Table 2

Major complications of the use of local anaesthetic to allow early return to play

Acromioclavicular joint sprain (2)Distal clavicle osteolysis (2). In both cases this complication was somewhat expected and the two players were able to delay surgery until the end of the season. Both made a full recovery. (Major complication no 8)
Chronic insertional Achilles tendinopathyPartial rupture of Achilles tendon at anterior portion insertion which required immediate surgery. This complication was expected, with the decision to attempt a local block made on the eve of finals. The player was able to return to play the following season after successful surgery. (Major complication no 2)
Adductor longus tendon partial tearThis was an acute contact mechanism injury. Local anaesthetic was used to enable the player to play two games in a finals series. The player developed chronic adductor tendinopathy and missed eight games the following season, although eventually made a full recovery. (Major complication no 8)
Prepatellar bursitisMild prepatellar bursa infection 2 days after game, which was successfully treated by aspiration and oral antibiotics. The player was able to return to play the following weekend without local anaesthetic injection. Of further note is that 2 weeks later, he suffered a partial tear of the quadriceps tendon in the same knee. This was a contact mechanism injury and he was not injected for that game. He missed 5 weeks with this injury but did not require surgery and made a full recovery. (Major complication no 6)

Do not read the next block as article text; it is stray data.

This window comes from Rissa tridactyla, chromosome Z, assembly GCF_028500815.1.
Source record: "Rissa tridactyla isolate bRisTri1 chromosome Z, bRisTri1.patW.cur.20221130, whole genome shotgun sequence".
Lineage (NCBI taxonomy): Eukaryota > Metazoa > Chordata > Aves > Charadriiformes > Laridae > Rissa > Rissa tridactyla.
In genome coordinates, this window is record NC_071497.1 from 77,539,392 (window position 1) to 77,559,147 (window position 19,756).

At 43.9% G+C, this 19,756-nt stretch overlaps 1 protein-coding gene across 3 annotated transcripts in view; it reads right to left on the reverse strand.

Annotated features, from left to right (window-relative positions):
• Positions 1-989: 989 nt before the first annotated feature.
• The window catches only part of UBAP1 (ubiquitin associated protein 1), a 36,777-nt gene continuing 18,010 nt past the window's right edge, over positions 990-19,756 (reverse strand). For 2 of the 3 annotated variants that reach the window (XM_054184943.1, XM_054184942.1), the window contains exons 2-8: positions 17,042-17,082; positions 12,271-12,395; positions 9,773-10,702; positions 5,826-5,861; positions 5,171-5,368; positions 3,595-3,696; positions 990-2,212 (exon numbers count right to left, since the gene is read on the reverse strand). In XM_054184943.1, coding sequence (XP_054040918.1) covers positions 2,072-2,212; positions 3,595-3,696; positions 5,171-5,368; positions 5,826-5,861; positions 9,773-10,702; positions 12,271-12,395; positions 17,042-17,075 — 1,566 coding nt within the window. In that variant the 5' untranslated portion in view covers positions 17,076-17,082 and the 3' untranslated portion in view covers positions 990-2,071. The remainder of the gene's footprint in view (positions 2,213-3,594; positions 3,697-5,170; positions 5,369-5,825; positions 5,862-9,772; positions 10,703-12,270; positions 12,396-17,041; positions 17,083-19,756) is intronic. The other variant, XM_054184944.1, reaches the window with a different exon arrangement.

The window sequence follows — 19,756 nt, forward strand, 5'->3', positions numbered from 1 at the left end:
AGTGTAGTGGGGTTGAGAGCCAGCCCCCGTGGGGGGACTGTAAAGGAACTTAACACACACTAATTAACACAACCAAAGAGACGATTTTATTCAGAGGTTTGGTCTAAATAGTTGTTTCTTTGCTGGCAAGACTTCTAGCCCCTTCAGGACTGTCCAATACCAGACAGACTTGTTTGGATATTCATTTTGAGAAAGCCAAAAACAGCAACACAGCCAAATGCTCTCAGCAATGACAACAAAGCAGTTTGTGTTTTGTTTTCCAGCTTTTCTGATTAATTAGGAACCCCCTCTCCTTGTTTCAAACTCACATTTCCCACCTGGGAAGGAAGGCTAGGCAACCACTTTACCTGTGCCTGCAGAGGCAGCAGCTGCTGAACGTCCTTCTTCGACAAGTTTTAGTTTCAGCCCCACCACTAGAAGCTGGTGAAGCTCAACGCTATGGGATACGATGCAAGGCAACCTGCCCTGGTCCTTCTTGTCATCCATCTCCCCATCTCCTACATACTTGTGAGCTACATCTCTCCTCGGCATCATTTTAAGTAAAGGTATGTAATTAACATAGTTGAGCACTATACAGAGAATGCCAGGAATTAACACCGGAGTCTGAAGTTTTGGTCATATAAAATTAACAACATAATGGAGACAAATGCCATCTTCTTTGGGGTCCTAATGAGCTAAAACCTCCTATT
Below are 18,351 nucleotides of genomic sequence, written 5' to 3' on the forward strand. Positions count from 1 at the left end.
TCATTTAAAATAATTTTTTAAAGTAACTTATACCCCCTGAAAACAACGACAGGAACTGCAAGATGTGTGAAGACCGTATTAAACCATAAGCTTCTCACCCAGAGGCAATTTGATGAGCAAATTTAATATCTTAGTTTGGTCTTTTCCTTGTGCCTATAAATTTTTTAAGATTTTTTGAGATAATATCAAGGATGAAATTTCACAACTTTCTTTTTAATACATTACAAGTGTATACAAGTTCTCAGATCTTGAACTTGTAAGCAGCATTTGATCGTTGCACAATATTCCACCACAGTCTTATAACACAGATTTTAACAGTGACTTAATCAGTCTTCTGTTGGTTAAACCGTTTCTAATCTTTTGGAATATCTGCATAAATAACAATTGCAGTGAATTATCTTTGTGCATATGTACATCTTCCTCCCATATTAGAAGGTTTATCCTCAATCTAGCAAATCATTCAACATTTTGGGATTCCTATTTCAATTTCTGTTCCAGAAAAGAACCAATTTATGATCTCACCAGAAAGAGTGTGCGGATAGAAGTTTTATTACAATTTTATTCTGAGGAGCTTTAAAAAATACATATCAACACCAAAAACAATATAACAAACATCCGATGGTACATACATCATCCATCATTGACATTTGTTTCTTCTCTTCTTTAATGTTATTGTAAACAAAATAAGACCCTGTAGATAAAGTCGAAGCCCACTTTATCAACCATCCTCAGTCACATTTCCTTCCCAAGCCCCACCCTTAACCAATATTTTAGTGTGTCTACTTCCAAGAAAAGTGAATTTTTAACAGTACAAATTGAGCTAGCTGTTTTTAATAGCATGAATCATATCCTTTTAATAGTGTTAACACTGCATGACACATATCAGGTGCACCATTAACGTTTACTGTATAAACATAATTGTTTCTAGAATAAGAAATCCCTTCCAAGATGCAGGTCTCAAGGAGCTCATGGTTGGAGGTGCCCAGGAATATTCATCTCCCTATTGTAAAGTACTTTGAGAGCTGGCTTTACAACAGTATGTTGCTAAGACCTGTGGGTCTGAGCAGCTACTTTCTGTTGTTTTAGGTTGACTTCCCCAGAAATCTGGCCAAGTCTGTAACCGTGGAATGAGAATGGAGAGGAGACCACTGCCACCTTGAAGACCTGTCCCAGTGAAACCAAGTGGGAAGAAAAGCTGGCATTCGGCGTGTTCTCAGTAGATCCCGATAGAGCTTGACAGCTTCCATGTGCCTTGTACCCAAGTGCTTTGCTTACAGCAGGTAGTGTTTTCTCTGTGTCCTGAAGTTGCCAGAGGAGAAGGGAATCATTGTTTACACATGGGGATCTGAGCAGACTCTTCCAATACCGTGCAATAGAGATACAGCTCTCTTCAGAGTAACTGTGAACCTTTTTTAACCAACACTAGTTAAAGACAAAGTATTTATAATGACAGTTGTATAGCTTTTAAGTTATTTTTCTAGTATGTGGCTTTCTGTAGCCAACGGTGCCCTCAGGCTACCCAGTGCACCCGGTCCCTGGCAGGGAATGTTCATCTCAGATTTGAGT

Scapholunate ligament tearThis was an early season injury diagnosed as being likely to require surgery. The player elected to play the remainder of the season and delay surgery. Local anaesthetic was used for three of these games during the remainder of the season, but was not used in 21 games. After surgery (wrist reconstruction) he made a full functional recovery. It is possible that he may suffer late degenerative changes related to this injury. (Major complication no 8)